Shocked by her relationship with Ernst, the parents broke off relations with their rebellious daughter, but Leonora had already chosen her own path and did not look back. 

Art and the end of freedom
With the money from the paintings sold, Leonora bought a house in the village of Saint-Martin-d'Ardèche, where she and Ernst moved in 1938. Their home became a laboratory in which two artists experimented on equal terms. “I was not a surrealist — I lived with Max Ernst,” Carrington recalled this happy time. The façade of their house was decorated with an image of Loplop, Ernst’s favourite bird character, and the Bride of the Wind, the image of Leonora. The enjoyment of art and freedom did not last long. The Second World War began, and the German Max Ernst was arrested as a citizen of an enemy country. Leonora went to Largentier prison after her lover, then to an internment camp. Thanks to Ernst’s friend, Paul Éluard, the artist was released, but soon got to prison again. Without friends, without relatives, apart from her beloved, Leonora experienced severe stress. Before the German invasion, one of her friends persuaded her to go to Spain with him. 

After a huge scandal at the British Embassy, Leonora was placed in a psychiatric clinic in Santander; at the insistence of her father, she was treated by very inhumane methods. However, the mother sought to help her only daughter; according to historians, her Irish nanny went after Leonora... in a submarine. Leonora was released under the responsibility of a family member; according to another version, she escaped from the clinic. One way or another, emotionally depressed, confused Carrington got to Portugal and found herself a refuge with Picasso’s friend, poet and journalist Renato Leduc. Leonora Carrington contracted a fictitious marriage with Leduc and went with him overseas, to New York.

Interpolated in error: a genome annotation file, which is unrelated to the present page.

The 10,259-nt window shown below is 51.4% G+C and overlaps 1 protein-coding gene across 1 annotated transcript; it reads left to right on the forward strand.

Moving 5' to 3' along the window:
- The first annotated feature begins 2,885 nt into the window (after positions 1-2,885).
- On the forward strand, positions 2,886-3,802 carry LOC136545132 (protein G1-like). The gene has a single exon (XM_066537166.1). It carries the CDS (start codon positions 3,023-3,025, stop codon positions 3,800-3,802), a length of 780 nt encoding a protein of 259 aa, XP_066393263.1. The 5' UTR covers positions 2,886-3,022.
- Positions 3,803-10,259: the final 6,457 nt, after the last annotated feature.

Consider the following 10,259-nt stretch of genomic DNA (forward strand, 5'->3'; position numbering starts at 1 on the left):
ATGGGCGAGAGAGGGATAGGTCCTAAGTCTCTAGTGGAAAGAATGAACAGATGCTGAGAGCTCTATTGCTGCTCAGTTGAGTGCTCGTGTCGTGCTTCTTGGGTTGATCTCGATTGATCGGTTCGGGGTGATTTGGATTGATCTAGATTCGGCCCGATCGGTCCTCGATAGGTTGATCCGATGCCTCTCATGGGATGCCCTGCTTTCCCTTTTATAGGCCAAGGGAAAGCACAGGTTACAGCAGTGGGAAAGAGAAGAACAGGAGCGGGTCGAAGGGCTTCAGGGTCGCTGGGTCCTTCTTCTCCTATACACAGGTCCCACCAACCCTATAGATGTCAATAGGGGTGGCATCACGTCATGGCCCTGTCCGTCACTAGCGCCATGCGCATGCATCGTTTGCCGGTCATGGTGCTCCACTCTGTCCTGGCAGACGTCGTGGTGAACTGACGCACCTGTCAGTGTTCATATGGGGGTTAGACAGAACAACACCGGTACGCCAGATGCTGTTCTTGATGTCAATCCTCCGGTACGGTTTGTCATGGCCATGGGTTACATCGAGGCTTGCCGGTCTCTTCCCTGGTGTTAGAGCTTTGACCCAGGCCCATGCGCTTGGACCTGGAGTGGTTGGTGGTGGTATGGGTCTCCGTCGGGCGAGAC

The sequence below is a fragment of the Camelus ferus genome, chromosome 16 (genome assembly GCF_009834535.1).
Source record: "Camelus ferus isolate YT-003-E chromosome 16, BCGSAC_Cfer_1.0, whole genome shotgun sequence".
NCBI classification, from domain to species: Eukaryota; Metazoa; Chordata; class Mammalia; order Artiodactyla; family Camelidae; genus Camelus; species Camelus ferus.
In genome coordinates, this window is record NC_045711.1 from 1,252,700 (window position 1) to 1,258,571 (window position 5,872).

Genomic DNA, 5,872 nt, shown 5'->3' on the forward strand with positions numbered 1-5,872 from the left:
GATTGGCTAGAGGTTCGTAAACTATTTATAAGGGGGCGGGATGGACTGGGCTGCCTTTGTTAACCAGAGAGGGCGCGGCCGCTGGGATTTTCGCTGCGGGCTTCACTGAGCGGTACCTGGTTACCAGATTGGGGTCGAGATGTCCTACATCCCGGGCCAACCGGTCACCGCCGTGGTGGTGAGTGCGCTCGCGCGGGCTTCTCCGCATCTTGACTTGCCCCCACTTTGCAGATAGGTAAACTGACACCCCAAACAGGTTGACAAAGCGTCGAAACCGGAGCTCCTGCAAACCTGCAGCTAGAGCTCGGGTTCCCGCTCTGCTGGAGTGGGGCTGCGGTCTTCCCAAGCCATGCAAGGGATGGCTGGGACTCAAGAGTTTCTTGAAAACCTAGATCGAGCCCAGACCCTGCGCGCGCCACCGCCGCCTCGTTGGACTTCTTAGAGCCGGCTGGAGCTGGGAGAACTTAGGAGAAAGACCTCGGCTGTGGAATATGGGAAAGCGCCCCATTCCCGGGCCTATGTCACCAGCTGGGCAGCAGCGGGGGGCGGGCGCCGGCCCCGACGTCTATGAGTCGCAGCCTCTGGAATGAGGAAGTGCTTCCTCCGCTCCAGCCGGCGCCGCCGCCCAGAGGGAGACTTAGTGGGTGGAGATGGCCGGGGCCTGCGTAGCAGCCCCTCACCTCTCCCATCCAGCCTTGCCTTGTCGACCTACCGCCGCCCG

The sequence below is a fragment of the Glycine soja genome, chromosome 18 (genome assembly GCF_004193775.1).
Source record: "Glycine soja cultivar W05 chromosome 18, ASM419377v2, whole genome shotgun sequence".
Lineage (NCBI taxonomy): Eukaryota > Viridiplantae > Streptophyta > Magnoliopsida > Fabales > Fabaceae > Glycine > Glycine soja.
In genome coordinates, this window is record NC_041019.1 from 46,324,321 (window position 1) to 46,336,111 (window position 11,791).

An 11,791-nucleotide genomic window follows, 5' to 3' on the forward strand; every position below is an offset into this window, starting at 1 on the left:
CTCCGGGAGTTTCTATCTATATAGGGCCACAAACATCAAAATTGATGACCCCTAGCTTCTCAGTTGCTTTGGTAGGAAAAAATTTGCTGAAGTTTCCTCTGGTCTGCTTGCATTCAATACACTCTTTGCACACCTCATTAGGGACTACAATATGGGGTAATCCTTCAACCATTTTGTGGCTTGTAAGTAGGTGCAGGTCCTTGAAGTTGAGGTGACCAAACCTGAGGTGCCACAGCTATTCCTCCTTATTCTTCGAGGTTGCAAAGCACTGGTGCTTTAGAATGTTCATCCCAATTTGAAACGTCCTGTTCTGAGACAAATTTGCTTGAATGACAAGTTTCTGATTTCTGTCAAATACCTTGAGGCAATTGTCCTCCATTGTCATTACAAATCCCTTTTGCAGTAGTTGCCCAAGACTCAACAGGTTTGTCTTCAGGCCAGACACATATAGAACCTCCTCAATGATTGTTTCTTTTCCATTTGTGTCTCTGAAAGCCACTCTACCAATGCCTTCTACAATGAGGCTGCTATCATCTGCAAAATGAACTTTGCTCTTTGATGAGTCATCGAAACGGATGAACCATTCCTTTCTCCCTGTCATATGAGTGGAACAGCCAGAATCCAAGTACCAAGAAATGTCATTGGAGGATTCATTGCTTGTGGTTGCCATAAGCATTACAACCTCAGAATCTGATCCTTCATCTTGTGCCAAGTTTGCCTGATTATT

Adversity hardened Leonora Carrington; in New York, she met her love, her dear Max Ernst married to the famous collector of paintings and men, Peggy Guggenheim. She accepted the news with her head held high. The artist continued to paint, she wrote prose and shocked the New York public with extravagant antics, including alchemical experiments.

… and long-awaited freedom! 
Soon Leonora moved to Mexico, where many European surrealists had already settled by that time. She was friends with André Breton, Wolfgang PaalenFrida Kahlo, Carlos Fuentes; the surrealist artist Remedios Varo would become her friend for years to come.